allowed.  The owner challenges the Administrator's order on the 
          following grounds:

               1)   there appears to be an erroneous calculation 
                    which permitted only $12,774.18 instead of 
                    $13,044.59 in costs as was proved by the 
                    submitted invoices;

               2)   the order does not credit the owner with 
                    $4,780.18 for costs of labor performed by a 
                    preparation crew hired by the owner 
                    specifically for the work done in the subject 

               3)   treble damages are inappropriate as the owner 
                    proved there was no willful overcharge.

          In response to the tenants' claim that the Code Section which 
          permits unilateral rent increases by an owner should be declared 
          null and void, the owner states that the Civil Court decision cited 
          by the tenants is not binding and need not be addressed.

          In answer to the owner's petition, the tenants contend that:

               1)   the owner's petition should be dismissed as 

               2)   the owner should not be permitted to 
                    supplement its claim and to introduce new 
                    evidence on appeal;
               3)   the evidence previously submitted did not 
               substantiate the alleged improvements;

               4)   where the record supports a finding of willful 
                    overcharge and the owner has not proved non- 
                    willfulness, treble damages are warranted.

          FJ 410303 RT; FJ 410210 RO

          The Commissioner is of the opinion that the owner's appeal should 
          be denied and that the tenants' appeal should be granted in part.

          Code Section 2529.2 requires that a Petition for Administrative 
          Review (PAR) be filed within thirty-five days after the date an 
          Administrator's order is issued.  A PAR postmarked not more than 
          thirty-five days after the issuance date of such orders, as in the 
          instant case, is deemed timely filed.  Accordingly, the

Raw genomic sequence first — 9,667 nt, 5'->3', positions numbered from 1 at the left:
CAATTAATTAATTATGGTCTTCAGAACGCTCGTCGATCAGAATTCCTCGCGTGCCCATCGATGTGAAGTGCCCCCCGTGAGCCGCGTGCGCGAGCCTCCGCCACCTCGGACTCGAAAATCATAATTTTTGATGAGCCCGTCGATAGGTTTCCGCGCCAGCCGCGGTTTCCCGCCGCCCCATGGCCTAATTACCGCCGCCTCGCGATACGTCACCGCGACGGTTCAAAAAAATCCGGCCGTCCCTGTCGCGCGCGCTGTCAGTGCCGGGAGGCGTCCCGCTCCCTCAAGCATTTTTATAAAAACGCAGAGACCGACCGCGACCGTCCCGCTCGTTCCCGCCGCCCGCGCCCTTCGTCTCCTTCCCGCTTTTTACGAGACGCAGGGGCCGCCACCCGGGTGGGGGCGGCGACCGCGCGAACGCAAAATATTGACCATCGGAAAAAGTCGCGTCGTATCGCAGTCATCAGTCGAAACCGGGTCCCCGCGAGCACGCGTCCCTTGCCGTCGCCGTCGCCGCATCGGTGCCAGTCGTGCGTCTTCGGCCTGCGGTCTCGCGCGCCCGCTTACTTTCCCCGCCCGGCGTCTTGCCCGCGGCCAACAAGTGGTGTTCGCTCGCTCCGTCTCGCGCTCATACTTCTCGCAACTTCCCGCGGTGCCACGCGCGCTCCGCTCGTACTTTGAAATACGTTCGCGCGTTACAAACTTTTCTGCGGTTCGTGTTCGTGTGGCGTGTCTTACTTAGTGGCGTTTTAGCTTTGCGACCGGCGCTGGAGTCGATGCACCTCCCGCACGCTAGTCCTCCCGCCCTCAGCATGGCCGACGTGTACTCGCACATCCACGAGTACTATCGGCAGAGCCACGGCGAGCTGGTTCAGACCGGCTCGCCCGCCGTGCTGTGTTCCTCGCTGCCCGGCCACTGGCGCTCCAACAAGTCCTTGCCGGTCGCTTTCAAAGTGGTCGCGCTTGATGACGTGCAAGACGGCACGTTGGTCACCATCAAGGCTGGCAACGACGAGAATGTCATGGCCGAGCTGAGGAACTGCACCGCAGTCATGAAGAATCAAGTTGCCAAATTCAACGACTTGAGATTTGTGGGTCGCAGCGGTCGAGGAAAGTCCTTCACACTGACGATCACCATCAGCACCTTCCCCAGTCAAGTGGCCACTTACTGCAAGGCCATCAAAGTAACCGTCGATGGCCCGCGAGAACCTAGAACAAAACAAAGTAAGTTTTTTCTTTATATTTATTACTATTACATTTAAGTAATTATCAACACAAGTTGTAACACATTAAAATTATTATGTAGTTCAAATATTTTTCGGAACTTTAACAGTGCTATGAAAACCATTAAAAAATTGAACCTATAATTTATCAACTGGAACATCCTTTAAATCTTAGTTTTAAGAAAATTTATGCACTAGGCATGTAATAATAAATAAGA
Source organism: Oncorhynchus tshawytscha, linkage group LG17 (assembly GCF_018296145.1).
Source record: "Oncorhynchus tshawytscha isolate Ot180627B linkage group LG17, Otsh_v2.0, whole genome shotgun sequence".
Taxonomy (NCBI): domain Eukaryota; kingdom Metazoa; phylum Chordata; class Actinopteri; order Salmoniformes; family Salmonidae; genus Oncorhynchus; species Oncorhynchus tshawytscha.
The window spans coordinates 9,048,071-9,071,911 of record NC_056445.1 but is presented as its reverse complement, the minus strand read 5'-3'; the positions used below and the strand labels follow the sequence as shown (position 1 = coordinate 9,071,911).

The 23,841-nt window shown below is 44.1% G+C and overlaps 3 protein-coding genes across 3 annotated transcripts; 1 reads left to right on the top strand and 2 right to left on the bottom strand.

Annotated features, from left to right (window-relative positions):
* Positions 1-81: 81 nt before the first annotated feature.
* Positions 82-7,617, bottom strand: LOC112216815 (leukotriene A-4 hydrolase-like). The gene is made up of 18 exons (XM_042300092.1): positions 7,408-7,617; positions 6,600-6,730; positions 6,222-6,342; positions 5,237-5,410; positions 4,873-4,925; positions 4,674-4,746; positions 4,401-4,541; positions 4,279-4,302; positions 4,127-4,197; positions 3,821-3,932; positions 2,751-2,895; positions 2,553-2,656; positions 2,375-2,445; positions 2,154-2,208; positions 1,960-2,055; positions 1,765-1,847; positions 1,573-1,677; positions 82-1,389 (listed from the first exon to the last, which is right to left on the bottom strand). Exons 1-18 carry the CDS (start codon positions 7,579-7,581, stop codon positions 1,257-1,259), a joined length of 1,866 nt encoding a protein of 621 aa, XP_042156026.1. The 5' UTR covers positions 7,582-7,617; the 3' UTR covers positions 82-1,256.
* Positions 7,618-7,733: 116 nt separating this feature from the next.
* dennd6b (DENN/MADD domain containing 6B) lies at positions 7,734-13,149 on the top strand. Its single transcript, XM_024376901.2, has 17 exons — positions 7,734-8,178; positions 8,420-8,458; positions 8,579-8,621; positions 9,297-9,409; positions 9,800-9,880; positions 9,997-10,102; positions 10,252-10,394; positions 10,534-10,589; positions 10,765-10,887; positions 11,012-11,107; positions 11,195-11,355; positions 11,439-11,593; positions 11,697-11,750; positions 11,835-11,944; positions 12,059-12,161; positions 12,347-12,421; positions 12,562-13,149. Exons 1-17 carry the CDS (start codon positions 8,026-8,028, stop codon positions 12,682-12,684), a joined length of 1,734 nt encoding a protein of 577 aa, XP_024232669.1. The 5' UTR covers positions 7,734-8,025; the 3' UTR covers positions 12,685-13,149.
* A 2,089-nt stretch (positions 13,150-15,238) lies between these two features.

Commissioner finds that the owner's PAR was timely filed.

          The Rent Stabilization Law and Code require owners to file an 
          initial registration for each rent stabilized housing accommodation 
          and to thereafter file annual updates with the DHCR.  Owners must 
          serve copies of the registrations on the tenant in occupancy to 
          properly complete registration.

          Review of the record reveals that the owner filed the initial legal 
          registration for April 1, 1984, with the DHCR, registering an 
          initial legal rent of $474.34, but failed to submit the required 
          proof of service on the tenant then in occupancy.  Pursuant to Code 
          Section 2528.2, it was required that the matter be processed as a 
          timely challenge to the Initial Rent Registration.  Section 
          2526.1(a)(3)(ii) requires that where a tenant files a timely 
          challenge to the Initial Rent Registration, the lawful rent be 
          established on the basis of the rental history from April 1, 1980.  
          The owner herein submitted a complete rental history from April 1, 
          1980 which confirmed the Initial Registered Rent.  Hence, the 
          Administrator did not err in accepting $474.34 as the Initial Legal 
          Registered Rent.

          However, pursuant to Section 2528.4 of the Code, until such time as 
          registration is properly completed, if no initial registration has 
          taken place, the owner is barred from collecting any rent in excess 
          of the legal regulated rent on the date the housing accommodation 
          became subject to registration requirements.

          Pursuant to Policy Statement 92-3, the only acceptable proof of 
          service on the tenant of an initial registration filed prior to May 
          1, 1987 is: a contemporaneously signed receipt from the tenant 
          acknowledging hand delivery of the initial registration form; or a 
          post office receipt certifying the date and the number of pieces of 
          mail to the building included in the "Carrier Route Pre-Sort" 
          service along with a list of the mailing addresses furnished by the 
          RSA or by a bonded mailing house; or a signed and dated form 
          #PO3877, "Acceptance of Registered Insured, C.O.D., and Certified 
          Mail," which proves the date of delivery of first class mail to the 
          Post Office.

          During the course of processing these appeals, the Commissioner 
          notified the owner that a superintendent's affidavit was not 
          sufficient proof of service of the initial registration on the 

          FJ 410303 RT; FJ 410210 RO

          tenant then in occupancy; although afforded the opportunity to 
          submit an acceptable form of proof of service, the owner failed to 
          do so.  Accordingly, pursuant to Code Section 2528.4, the owner is 
          barred from collecting any rent above $474.34 until such time as 
          the owner proves that service of the initial registration has been 
          effected.  The owner's entitlement to rent increases for Major 
          Capital Improvements (MCI), individual improvements pursuant to 
          Code Section 2522.4(a)(1), and rent guideline increases upon lease 
          renewals are prospective and can be collected only after the 
          initial registration requirements have been met.

          With respect to the owner's claim for labor costs and the 
          submission of employee records, the Commissioner finds this portion 
          of the owner's appeal is outside the scope of review.  Code Section 
          2529.6 limits review to facts or evidence which were before the 
          Administrator.  The instant matter was not raised for consideration